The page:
As a result, milk might seem like it came from Texas even if it was produced and packaged in Pennsylvania, Hardbarger said.
And exporting is a two-way street. While some out-of-state milk is sold here, Pennsylvania also sells a lot of milk in other states, she said.
Cooperatives often pool premiums from multiple states, so while some over-order premium money is likely going to out-of-state farmers, some premiums from other states could be going to Pennsylvanians.
To Hardbarger, explaining these market intricacies to farmers clearly and tactfully is a top priority.
But the board is also acting to reduce the uncertainty surrounding the over-order premium.
The board has proposed a regulation to force co-ops to itemize the premium on farmers’ milk checks, something independent processors already do.
Co-ops argue that making the change would be too costly, but Hardbarger said the regulation sends a strong message about transparency.
That plan is undergoing regulatory review.
Another regulation, which would increase to 90 days the notice for buyers to drop dairies’ contracts, is close to being approved.
“That’s definitely something that benefits the farmers,” Hardbarger said.
And if federal rules are relaxed to allow whole milk back into the School Lunch Program, the board plans to assist with the transition.
Whole milk is more expensive than the low-fat and skim options currently allowed, so schools might be hesitant to make the switch without some help, Hardbarger said.
One of the trickiest decisions before the board is how to handle the high retail cost of milk.
Eliminating that price support, as some survey respondents urged, could be disastrous for independent processors, Hardbarger said.
In the meantime, Hardbarger and the board staff are trying to build better relationships through the industry &tstr; with co-ops, processors and especially farmers.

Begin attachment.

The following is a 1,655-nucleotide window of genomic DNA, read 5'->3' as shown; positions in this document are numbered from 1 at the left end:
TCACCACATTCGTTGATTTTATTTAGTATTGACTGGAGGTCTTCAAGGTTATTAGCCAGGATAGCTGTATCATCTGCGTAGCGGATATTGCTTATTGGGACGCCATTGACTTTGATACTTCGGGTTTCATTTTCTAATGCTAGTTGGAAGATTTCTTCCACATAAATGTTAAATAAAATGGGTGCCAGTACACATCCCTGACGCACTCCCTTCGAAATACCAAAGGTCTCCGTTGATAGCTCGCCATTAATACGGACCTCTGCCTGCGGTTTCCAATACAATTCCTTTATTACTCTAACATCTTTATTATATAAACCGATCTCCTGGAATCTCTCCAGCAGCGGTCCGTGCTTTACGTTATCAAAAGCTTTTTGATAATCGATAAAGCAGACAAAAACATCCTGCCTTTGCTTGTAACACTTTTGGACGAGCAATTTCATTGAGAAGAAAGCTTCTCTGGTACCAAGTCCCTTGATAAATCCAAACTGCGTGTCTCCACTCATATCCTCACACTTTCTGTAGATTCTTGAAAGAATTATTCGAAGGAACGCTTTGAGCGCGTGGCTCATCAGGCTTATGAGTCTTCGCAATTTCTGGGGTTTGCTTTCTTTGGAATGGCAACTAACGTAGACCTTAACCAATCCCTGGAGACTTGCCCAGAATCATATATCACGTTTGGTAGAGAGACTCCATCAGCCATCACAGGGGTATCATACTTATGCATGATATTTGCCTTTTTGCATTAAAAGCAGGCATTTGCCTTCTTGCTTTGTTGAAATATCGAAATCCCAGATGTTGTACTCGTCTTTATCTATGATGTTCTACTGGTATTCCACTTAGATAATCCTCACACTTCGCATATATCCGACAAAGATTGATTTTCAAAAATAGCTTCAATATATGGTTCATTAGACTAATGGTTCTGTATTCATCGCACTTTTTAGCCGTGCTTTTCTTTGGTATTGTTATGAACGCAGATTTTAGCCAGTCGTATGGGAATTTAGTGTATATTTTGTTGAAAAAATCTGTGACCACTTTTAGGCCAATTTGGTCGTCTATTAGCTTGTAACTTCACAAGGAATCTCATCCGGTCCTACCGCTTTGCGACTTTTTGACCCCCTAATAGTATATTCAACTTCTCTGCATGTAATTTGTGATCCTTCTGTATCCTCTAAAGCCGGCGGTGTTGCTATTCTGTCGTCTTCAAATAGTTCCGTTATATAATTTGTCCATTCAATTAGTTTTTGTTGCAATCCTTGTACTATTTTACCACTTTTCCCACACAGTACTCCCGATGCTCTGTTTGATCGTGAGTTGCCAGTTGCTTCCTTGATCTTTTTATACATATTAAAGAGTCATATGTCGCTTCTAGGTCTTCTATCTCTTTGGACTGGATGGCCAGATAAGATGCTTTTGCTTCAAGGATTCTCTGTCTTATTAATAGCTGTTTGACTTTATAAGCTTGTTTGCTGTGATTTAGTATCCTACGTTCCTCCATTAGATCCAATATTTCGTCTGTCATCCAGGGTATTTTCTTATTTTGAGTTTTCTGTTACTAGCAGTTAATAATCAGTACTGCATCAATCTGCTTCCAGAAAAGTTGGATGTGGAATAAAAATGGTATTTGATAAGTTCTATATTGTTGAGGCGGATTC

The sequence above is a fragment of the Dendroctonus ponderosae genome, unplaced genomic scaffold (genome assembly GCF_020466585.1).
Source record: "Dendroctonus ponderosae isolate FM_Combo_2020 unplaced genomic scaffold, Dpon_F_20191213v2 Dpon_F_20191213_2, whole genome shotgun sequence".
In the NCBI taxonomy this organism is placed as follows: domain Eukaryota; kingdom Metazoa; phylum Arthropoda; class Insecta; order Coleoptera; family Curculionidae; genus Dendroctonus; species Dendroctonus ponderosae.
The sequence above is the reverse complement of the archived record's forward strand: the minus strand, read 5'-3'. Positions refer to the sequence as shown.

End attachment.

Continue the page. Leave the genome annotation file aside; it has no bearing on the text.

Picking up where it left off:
Board members are attending more producer meetings and making themselves more visible than previous members were, Hardbarger said.
She and the board staff are translating some of the highly technical documents on the agency website into language that is easier to understand.
Farmers deserve to know more about pricing without being accountants, Hardbarger said.
The board is also working on a series of articles explaining its role that will be published in Lancaster Farming, and in Farm Bureau and Center for Dairy Excellence publications.
Through these outreach and regulatory initiatives, Hardbarger hopes dairy farmers will see that the board does care about them and is acting on their concerns.
“Hopefully, over time they’ll believe that,” she said.
Ag Secretary Russell Redding is on board.
Redding, who oversees the state Ag Department but not the independent Milk Marketing Board, said he is glad the board has become more vocal about what it does, but he recognizes the board will need time to implement its solutions.
“They’ve gotten a lot better at telling their own story,” Redding said. “I think they’ve sent the right signals to the dairy community.”